Online journals, on the other hand, often also include articles that have been carefully vetted by the editorial board. However, you must first find out whether the journals really have a professional editorial board and set standards for accepting incoming manuscripts, or not.

Input journal articles at the top because these kinds of articles are very easy to find and duplicate. The article also often represents research on a particular topic. Dissertations are placed on a lower priority list because dissertations generally have different qualities and are therefore very difficult to find, especially in general dissertations are very difficult to understand the material. In addition, be careful in choosing scientific articles on the website unless the articles come from one of the scientific articles published by a particular journal.

Research Literature Map

In addition to finding literature, researchers also need to organize the literature in such a way as to be presented in a literature review. As explained earlier, this arrangement allows the reader to understand whether the proposed research is simply adding to, duplicating, or expanding on existing research.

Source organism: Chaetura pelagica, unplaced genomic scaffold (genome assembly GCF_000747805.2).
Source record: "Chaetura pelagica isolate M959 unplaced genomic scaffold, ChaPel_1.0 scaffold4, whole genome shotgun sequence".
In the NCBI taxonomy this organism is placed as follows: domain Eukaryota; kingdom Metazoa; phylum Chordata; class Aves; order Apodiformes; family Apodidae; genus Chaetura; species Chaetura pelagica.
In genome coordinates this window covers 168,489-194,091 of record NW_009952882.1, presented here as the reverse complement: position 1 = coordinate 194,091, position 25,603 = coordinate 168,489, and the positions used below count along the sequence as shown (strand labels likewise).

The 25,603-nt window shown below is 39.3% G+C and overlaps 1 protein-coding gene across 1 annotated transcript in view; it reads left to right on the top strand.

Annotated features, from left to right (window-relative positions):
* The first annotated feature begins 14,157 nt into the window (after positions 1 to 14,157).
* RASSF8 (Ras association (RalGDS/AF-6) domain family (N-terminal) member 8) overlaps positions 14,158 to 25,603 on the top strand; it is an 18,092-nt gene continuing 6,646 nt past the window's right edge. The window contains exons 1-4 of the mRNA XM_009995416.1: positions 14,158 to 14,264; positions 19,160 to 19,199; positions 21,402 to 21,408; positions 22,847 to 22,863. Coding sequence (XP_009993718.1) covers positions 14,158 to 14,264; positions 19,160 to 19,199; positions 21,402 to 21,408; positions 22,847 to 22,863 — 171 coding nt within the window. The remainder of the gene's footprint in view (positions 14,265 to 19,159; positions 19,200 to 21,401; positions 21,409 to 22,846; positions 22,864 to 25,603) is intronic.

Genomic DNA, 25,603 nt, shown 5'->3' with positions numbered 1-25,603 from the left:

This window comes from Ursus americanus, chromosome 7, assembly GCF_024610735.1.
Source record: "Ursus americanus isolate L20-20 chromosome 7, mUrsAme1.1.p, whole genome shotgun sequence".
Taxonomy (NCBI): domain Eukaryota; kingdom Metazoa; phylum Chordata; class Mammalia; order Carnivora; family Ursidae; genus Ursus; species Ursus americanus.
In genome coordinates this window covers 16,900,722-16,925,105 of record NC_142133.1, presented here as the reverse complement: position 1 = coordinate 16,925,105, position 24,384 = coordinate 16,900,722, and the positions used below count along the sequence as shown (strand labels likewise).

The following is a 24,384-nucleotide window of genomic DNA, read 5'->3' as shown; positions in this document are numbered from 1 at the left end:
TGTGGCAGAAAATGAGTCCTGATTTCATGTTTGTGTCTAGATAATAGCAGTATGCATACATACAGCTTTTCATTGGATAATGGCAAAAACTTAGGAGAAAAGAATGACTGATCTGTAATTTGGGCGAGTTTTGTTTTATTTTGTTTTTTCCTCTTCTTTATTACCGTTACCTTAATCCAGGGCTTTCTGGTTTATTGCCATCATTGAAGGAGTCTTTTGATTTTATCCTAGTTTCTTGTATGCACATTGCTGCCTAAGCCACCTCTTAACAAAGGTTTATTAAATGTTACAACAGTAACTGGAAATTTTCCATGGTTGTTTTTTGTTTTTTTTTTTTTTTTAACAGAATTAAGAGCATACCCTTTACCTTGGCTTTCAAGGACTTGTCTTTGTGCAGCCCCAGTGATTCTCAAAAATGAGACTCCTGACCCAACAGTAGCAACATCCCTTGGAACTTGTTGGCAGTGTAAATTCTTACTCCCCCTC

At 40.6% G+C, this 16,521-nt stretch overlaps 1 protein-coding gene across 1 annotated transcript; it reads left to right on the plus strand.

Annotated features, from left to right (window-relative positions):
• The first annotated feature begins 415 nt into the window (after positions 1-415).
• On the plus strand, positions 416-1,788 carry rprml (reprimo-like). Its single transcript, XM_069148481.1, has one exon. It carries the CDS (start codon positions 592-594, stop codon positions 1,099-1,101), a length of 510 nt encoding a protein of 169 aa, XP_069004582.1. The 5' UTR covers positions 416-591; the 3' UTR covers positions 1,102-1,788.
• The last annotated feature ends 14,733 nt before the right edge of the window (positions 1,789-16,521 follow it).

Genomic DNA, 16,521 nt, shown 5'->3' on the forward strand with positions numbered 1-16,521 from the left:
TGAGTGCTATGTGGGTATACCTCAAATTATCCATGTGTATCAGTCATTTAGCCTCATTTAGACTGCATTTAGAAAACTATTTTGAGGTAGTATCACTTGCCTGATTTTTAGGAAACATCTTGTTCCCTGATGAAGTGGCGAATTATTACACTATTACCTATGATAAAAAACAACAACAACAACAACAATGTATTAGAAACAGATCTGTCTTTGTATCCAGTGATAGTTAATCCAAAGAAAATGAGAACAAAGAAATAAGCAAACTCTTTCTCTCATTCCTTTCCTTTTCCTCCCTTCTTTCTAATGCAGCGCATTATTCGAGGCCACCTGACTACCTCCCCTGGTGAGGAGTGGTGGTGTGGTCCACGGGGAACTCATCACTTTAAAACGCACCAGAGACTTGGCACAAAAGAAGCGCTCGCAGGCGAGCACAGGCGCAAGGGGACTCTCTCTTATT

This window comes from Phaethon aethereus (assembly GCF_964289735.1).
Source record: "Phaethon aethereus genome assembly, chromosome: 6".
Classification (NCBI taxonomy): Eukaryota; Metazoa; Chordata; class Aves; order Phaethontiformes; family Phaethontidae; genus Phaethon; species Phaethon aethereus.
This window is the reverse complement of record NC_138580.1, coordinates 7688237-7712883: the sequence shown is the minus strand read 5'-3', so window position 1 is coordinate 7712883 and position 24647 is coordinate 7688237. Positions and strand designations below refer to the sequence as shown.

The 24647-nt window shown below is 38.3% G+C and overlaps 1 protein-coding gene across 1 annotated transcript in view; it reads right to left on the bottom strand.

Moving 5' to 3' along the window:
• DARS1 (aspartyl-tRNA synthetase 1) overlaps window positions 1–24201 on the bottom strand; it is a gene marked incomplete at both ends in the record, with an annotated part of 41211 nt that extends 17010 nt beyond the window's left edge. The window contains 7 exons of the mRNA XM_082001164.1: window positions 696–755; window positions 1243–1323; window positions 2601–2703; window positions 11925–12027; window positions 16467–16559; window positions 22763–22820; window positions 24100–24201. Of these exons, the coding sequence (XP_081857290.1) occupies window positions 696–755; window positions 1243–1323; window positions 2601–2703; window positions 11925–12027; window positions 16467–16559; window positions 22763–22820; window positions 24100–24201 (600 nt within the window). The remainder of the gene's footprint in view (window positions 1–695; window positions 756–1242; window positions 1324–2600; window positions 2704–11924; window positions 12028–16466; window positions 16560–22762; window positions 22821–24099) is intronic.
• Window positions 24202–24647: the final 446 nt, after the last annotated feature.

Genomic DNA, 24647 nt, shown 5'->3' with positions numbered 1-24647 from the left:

An important approach in compiling this literature is to create a literature map. This approach is an idea that I came up with a few years ago, and it turns out to be very helpful for students when they are preparing literature reviews to be presented before the Examining Board, or in presentation papers and scientific articles.

A literature map is a visual summary of the research that others have done. These maps are usually presented in the form of images and can be arranged in various ways. One of them is arranged hierarchically, which presents literature with top-down techniques, which at the very bottom is filled by the proposed research.